If you do not come across and “approved” property, then, to avoid having to jump through the time-consuming and expensive hoops of the short term Airbnb style rentals, the option with the least amount of hassle is to rent out the property on a longer term “standard” tenancy lease with stays of over a month.

With careful planning, vacation houses can be a viable way to earn extra income year round, or seasonally. Perhaps consider advertising the property as a “countryside experience” to appeal to international tourists, artists, businesses for corporate retreats, and general vacationers.

Ski Guest House

Countryside is not the only home away from home Japan has to offer. Ski resorts can be very appealing with ski lifts, onsen, pool, and other amenities. The question is where to you purchase or build it – on a resort-serviced property, or outside of the resort?

 It sounds logical to consider a building or purchasing a guest house on a resort-serviced property. But, don’t waste your time thinking about it. Guest houses cannot be built or used on resort land because, similar to co-owned buildings, resort-serviced properties have an owner union which often do not allow monthly or long term rentals. Nor do they allow the stay of anyone aside from property owners and their friends and families.

 If a guesthouse is your goal in a resort environment, the approach to take would be to find a free-standing parcel, not on a serviced resort, but close to a resort, approximately one to three km away. Perhaps a two storey home with three to four rooms. Prices would be approximately $130K to $526K. Alternatively, you could consider clearing the area to develop a log or pre-fabricated cabin for personal use for family and friends. Keep in mind, there could be restrictions in terms of the structure, materials, colour, access to resort facilities and other benefits.

The monthly service fee would be approximately a nominal $350/year for the land which would cover gas, electricity and hydro to the property line via the resort’s infrastructure. This fee would increase once a structure is developed. The fee generally covers management of the resort and use of various facilities such as discounted prices for the pool, onsen, ski lift, reception for deliveries, ski equipment storage room, etc.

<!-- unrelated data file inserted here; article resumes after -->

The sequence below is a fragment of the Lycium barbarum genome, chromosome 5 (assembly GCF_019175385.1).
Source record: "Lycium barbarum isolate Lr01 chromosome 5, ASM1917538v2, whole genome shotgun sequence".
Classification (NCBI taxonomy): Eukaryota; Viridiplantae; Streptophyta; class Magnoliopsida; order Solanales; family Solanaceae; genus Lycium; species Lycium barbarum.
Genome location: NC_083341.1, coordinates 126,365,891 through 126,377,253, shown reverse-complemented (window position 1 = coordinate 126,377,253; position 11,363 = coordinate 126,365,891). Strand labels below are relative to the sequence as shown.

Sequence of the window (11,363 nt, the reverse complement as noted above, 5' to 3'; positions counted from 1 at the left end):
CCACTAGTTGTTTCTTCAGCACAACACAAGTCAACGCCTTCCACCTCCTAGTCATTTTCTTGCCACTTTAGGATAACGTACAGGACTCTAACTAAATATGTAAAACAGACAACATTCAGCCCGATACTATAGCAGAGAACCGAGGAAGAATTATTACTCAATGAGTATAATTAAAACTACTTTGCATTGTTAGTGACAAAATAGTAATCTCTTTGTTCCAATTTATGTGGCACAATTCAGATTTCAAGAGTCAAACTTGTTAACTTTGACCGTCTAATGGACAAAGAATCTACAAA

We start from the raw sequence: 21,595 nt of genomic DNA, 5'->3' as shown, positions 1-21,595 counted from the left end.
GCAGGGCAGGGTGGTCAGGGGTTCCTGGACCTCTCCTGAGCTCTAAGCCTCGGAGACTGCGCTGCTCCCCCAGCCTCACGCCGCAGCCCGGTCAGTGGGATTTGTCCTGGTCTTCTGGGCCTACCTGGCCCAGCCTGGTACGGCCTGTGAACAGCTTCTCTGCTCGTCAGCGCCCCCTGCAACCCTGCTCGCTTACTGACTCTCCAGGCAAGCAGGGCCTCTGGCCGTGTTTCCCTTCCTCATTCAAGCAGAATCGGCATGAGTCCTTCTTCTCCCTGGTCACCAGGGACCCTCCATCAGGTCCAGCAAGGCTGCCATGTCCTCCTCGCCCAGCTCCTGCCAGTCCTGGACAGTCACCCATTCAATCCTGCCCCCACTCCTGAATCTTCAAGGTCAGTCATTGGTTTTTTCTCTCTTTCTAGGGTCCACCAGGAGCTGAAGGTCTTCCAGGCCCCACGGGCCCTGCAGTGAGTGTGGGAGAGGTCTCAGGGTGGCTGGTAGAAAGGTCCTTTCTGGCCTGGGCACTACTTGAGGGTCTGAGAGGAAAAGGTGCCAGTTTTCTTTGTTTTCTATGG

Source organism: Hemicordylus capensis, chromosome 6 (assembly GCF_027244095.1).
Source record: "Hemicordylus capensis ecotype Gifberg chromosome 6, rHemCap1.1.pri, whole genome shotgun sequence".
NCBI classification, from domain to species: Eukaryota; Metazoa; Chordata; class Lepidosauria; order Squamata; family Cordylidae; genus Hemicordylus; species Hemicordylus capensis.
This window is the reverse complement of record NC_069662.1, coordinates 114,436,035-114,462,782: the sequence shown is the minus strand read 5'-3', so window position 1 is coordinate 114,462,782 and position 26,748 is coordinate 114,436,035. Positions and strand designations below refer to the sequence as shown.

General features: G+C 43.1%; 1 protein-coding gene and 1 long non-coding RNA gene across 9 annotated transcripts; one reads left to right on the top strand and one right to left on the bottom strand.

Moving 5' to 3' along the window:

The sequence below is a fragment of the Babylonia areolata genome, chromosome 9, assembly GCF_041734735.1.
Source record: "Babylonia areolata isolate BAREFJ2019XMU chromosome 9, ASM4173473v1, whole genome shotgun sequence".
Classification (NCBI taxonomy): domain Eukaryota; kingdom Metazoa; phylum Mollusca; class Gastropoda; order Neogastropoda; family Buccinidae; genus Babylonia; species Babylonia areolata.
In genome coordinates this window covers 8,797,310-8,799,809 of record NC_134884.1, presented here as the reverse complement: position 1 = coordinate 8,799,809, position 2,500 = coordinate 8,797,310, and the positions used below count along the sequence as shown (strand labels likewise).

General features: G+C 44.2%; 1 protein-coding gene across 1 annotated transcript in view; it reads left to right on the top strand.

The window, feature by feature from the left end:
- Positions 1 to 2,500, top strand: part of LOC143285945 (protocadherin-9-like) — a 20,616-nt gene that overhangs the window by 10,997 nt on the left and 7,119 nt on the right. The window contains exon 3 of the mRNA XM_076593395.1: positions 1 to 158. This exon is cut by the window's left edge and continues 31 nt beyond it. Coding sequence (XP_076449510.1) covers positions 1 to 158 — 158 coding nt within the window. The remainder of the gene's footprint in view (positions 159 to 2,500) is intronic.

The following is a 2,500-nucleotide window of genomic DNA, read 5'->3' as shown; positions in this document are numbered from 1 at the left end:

With vaccines and the resumption of travel, Japan relaunched its tourism, campaign to meet an ambitious goal of welcoming 60 million overseas visitors by 2030. This time not all tourists will be looking for the hotel scene with amenities but, instead a home away from home beyond crowded cities with a desire to connect to nature, explore traditions, enjoy cuisine, and find relaxation. There is no question the demand of tourists is there to generate an income.

Once upon a time, a countryside or slope side property might have been a pipe dream, but today it is a new direction.

(Source: Priti Donnelly | Pic: Onsen Ism Kusatsu, Yi-Liang(Lucas) Liu)

Related Articles

General, Investors/Business
Just as the yen's eye-popping plunge against the dollar grabs the world's financial market spotlight, investors will get a closer look on Thursday into the underlying state of the Japanese economy. Revised second quarter GDP data, and trade and current account figures for July, will give an insight into the yen's economic fundamentals, and offer clues to whether the level and pace of the currency's depreciation are justified.
Last year, Japan was ranked the second most popular destination to move to, so it’s no surprise that the country also made the list in another recent worldwide survey on where people would most like to relocate for work...
General, Investors/Business
Information, News
Singapore became the biggest investor in Japan’s real estate sector this year, lured by the yen’s weakness and growing demand in logistics and hospitality industries. Inflows from the city-state totaled almost $3 billion so far in 2023, followed by investors from the US, Canada, and the United Arab Emirates.
A recent tally by the Ministry of Internal Affairs and Communications shows that internal migration into Tokyo topped outflow by 5,433, the lowest figure on record. In particular, people leaving the capital's central 23 wards outnumbered those moving in by more than some 15,000. This is surely a sign that the concentration of the population in Tokyo is beginning to reverse,